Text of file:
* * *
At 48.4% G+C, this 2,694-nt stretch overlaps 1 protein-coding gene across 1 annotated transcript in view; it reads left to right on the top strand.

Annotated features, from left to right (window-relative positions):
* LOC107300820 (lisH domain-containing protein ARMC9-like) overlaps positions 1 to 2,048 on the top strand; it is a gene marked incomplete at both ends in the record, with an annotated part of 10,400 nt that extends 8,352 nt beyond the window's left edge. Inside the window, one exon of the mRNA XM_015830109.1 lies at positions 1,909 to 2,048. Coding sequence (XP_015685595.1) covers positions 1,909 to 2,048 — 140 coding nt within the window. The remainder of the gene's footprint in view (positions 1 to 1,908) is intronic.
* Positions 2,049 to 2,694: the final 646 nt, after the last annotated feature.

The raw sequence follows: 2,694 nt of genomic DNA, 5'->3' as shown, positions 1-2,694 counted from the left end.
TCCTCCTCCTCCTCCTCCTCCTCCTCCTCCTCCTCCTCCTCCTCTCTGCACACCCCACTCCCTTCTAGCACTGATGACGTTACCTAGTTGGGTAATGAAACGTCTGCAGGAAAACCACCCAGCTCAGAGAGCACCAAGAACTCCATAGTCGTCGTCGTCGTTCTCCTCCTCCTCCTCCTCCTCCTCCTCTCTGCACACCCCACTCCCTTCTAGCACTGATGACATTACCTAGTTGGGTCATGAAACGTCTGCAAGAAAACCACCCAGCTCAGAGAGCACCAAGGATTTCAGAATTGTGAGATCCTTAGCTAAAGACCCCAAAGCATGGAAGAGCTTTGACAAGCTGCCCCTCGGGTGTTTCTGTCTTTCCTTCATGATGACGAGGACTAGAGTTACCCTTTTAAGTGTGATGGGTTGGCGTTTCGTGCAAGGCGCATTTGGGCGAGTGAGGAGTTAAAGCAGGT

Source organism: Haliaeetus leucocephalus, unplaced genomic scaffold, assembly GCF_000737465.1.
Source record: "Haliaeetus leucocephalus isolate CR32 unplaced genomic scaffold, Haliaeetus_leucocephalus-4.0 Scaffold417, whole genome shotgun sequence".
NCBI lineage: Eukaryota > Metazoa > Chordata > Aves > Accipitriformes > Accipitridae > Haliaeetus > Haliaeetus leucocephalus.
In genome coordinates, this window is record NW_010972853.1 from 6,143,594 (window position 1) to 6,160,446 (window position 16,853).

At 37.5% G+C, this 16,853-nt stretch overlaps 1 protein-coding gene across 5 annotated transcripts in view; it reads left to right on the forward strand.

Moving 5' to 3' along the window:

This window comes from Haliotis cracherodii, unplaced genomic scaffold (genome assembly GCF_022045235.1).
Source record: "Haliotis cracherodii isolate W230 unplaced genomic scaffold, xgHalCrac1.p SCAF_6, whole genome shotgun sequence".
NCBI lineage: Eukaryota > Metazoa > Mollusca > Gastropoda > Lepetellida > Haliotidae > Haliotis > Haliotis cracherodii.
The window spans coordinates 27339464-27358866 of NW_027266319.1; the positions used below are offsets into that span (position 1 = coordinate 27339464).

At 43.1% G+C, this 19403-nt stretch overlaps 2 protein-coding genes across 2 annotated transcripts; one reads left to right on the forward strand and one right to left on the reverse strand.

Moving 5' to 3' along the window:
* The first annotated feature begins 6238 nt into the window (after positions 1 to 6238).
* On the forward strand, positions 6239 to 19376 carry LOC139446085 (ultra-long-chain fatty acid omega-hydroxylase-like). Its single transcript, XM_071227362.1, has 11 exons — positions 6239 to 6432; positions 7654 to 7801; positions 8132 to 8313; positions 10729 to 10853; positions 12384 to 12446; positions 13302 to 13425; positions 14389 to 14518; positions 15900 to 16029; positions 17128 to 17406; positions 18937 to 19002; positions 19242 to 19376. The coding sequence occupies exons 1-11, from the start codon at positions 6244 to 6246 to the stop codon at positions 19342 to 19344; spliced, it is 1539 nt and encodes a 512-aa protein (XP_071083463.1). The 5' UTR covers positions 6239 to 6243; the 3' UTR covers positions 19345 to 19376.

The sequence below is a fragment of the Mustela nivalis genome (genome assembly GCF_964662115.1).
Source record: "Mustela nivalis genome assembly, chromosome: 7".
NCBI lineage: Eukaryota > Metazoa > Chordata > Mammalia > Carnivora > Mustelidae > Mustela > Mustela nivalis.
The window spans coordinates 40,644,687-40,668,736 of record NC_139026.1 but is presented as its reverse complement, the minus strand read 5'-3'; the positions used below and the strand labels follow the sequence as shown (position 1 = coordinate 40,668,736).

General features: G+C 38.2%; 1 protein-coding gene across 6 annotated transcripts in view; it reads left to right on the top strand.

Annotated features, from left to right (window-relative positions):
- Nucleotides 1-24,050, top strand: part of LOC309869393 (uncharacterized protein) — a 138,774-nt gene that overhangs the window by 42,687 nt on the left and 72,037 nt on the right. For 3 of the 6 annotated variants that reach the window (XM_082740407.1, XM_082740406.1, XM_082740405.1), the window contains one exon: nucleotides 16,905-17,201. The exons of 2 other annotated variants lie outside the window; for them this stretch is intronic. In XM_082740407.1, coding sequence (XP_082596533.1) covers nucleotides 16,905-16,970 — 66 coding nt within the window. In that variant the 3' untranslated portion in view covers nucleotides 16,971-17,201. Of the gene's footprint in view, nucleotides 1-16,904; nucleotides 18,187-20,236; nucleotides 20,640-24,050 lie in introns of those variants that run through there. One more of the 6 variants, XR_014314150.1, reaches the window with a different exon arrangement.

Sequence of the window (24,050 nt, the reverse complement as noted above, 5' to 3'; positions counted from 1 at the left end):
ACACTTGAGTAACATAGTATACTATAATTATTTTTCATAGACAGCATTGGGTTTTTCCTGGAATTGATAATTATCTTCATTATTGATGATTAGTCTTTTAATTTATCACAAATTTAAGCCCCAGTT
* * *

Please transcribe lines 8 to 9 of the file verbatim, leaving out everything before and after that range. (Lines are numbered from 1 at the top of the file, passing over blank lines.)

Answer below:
Source record: "Haliaeetus leucocephalus isolate CR32 unplaced genomic scaffold, Haliaeetus_leucocephalus-4.0 Scaffold417, whole genome shotgun sequence".
NCBI lineage: Eukaryota > Metazoa > Chordata > Aves > Accipitriformes > Accipitridae > Haliaeetus > Haliaeetus leucocephalus.